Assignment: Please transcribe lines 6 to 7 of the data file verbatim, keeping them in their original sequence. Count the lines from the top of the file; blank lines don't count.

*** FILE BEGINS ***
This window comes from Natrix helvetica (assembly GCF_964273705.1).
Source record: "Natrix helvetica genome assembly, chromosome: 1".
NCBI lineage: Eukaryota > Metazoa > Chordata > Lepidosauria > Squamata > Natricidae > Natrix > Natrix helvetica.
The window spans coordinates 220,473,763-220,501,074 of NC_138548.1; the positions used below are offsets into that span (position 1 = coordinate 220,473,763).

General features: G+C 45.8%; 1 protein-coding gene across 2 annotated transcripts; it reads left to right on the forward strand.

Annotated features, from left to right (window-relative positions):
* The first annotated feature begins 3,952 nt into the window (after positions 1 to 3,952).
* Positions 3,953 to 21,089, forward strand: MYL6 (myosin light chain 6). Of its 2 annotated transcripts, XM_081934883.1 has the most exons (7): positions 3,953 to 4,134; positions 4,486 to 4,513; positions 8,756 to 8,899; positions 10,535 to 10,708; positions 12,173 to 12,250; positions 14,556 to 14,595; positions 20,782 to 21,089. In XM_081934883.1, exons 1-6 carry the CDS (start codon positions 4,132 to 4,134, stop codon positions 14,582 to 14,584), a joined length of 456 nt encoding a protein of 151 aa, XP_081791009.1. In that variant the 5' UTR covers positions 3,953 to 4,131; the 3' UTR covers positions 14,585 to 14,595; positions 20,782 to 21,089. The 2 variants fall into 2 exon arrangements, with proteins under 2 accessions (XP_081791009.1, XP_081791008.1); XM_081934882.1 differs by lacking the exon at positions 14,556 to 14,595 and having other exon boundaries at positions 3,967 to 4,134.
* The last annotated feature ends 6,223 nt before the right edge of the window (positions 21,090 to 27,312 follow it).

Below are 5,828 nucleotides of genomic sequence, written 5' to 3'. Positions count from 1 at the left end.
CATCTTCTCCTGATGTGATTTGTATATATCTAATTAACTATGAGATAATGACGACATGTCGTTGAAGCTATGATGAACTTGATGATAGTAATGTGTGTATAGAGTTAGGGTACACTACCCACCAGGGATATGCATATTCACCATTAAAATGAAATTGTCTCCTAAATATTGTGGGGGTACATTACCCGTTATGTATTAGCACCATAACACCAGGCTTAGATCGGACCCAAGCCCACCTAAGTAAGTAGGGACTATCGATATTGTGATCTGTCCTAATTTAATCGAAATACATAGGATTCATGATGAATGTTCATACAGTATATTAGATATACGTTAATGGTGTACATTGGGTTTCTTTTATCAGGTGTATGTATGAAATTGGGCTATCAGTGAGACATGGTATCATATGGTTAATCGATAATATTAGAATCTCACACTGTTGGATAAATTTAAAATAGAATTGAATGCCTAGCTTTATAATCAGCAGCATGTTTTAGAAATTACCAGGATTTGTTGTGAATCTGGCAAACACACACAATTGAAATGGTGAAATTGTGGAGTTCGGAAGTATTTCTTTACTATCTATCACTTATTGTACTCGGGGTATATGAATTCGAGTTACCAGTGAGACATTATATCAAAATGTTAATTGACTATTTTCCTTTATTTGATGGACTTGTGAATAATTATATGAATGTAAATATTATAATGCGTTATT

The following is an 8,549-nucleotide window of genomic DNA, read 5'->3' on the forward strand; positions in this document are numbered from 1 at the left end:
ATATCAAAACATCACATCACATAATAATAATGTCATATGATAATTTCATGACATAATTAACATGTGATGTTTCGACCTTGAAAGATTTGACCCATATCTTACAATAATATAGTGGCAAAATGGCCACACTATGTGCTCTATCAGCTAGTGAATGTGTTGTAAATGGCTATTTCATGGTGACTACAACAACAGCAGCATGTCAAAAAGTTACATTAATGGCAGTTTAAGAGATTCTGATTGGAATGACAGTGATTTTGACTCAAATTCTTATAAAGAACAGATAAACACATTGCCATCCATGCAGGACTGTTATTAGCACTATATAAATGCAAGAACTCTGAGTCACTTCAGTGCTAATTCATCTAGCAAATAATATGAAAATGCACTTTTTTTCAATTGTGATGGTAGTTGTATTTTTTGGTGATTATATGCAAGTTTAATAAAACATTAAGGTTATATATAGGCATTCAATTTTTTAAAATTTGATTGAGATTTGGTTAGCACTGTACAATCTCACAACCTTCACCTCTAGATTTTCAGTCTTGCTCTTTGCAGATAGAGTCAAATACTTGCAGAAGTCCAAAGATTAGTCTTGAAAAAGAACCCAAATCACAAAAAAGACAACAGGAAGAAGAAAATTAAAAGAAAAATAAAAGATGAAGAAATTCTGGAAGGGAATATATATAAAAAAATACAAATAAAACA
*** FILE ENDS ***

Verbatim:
Annotated features, from left to right (window-relative positions):
* The first annotated feature begins 3,952 nt into the window (after positions 1 to 3,952).